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Sound Space Vision Provides Acoustic and Audio Solutions for Hong Kong's New Xiqu Center

Xiqu Center's Grand Theatre

Sound Space Vision (SSV) is proud to have been part of the design team for the beautiful Xiqu Center, the first finished building in Hong Kong's new West Kowloon Cultural District, which opened with a grand ceremony on January 20, 2019. The Xiqu Center serves as the gateway to the district and is, fittingly, dedicated to the performance of Chinese Opera (Xiqu) and as the center for preservation and development of the variety of Chinese Opera art forms.

SSV was responsible for the acoustics and audio systems in all the center's spaces, including both amplified and un-amplified performances in the 1,073-seat Grand Theatre, and the 150-200-seat Tea House; a well-equipped Seminar Hall; large and small rehearsal facilities; a recording/broadcast suite; and all the retail, food, and beverage areas connected to the center's public ground-level atrium.

"We were well-prepared for this particular form of opera house having spent many years visiting Hong Kong arts groups, and building on our enthusiasm of Asian arts while working on the theatre design and acoustics for Singapore's Esplanade," says Anne Minors, co-founder and design principal of SSV.

In planning the acoustics and audio design for the Xiqu Center, and the Grand Theatre in particular, SSV took into account the heritage and expectations of Hong Kong audiences and practitioners, and those of visiting artists from mainland China and international patrons and artists.

SSV co-founder and acoustician Bob Essert explains, "The overall aesthetic aim of Xiqu is beauty in all aspects of performance. Practitioners talk of roundness of movement, singing, and instrumental tone. Vocal technique is very different from Western opera, and while individual instrument sounds are not unlike western instruments, the orchestrations and relation to the singers are quite different."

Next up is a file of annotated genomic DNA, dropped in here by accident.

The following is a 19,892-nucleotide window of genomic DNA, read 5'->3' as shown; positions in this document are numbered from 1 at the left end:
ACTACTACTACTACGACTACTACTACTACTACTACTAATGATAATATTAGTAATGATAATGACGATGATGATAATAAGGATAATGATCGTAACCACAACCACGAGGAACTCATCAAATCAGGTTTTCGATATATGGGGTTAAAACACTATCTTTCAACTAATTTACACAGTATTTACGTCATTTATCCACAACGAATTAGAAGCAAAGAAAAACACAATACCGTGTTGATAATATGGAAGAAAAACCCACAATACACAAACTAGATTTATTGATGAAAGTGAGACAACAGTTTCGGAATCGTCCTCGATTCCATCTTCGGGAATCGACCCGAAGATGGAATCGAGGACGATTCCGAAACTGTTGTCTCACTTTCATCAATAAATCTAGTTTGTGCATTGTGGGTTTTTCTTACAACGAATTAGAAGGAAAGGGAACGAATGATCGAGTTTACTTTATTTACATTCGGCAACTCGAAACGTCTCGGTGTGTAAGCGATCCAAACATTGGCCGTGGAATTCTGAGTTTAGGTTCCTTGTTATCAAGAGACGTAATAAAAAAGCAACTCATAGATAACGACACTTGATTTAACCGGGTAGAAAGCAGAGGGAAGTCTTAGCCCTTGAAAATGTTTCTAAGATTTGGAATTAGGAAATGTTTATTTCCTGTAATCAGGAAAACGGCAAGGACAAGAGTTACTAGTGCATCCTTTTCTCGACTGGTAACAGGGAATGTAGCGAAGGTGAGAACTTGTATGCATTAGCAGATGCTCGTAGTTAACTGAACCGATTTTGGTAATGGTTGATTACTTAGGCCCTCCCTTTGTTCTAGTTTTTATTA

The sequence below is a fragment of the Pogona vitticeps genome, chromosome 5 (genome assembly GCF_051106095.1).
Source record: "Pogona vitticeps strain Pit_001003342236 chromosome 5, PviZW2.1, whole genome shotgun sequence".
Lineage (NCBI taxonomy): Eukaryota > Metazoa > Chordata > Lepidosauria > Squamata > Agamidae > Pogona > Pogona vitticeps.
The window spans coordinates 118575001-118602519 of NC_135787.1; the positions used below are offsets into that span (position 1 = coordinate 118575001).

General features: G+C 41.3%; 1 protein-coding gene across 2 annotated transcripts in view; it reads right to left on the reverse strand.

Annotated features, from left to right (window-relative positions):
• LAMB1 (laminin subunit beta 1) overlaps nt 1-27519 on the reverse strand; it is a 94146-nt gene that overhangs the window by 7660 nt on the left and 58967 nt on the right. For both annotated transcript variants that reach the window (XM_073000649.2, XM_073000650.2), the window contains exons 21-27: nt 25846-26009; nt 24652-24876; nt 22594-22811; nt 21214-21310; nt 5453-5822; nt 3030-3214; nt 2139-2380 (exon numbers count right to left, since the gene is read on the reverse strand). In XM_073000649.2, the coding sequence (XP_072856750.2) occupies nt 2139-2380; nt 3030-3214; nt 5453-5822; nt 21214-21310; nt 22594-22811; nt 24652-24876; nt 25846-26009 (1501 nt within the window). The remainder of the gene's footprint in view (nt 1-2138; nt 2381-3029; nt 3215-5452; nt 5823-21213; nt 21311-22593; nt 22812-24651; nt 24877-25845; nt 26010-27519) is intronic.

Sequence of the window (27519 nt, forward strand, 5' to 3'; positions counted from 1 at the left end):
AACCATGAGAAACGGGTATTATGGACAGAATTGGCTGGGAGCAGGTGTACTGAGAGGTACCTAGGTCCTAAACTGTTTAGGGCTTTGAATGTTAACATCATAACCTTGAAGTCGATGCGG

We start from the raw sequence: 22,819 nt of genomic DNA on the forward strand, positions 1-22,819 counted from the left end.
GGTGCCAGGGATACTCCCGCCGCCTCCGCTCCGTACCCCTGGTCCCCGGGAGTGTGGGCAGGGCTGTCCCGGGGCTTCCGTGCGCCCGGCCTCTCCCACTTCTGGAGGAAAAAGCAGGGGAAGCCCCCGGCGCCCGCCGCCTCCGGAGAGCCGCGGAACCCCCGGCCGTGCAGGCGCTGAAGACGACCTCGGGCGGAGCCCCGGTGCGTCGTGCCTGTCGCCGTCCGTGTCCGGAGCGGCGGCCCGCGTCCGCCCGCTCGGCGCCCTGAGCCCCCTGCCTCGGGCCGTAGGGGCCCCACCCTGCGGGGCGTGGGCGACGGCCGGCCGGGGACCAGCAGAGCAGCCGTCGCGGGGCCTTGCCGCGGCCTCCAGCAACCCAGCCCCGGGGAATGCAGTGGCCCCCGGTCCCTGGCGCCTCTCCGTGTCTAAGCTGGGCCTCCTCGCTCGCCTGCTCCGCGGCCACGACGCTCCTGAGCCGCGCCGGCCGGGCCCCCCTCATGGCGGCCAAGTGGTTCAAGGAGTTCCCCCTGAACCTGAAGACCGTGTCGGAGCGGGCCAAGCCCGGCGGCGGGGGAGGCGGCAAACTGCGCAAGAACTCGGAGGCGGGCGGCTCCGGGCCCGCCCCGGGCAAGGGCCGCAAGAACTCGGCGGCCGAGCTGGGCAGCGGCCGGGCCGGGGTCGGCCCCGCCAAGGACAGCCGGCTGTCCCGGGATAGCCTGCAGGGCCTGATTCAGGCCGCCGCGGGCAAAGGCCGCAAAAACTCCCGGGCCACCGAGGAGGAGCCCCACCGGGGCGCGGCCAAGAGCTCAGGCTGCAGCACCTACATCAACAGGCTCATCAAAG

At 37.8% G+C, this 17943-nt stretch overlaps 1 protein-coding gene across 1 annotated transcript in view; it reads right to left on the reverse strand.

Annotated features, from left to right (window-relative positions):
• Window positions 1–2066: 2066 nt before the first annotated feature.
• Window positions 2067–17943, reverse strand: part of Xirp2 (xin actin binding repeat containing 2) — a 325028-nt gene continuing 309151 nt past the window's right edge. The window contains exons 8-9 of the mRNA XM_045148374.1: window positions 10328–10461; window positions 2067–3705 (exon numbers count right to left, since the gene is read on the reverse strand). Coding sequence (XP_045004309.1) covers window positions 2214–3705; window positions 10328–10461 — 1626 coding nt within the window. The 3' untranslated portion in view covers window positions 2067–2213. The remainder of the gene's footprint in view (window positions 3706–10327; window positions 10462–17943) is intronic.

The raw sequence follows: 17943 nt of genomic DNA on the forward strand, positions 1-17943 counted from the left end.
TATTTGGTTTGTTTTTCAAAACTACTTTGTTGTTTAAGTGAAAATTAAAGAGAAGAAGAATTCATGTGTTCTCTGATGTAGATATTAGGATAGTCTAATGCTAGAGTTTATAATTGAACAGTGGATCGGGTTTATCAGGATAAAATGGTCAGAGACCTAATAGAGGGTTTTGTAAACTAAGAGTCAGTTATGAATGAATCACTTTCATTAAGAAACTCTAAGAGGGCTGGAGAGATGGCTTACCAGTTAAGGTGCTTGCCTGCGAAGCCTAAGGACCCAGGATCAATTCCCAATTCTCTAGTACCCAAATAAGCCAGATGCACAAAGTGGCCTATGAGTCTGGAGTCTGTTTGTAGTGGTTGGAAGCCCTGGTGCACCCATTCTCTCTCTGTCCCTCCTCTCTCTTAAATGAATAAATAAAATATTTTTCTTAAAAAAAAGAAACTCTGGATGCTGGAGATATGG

Xiqu plot and emotion are carried substantially by the lyrics, and the text sometimes includes improvisation, so that the audience -- or even the orchestra -- may not know in advance what will be said, so the acoustics must deliver very good vocal intelligibility.

Over the last 50 years, Cantonese Opera has become more amplified to adapt to the poor acoustics of existing venues, and has survived by developing the performance practice along with technology. SSV used this adaptability to integrate natural acoustics and audio design in order to achieve better balance between instruments and softer voices.

The rounded acoustical character of the Grand Theatre, derived from the sinuous curves developed with the architects, is composed of a timber lining of boards milled with gaps and insulation in strategic areas to absorb or scatter sound, while surface characteristics are arranged to control orchestra loudness, maintain clarity, and project voices clearly. This keeps the sound image focused precisely on the singers, and allows performers who prefer natural acoustics (without amplification) -- as is the case for some mainland traditions -- to work with a supportive, but clear, room acoustic.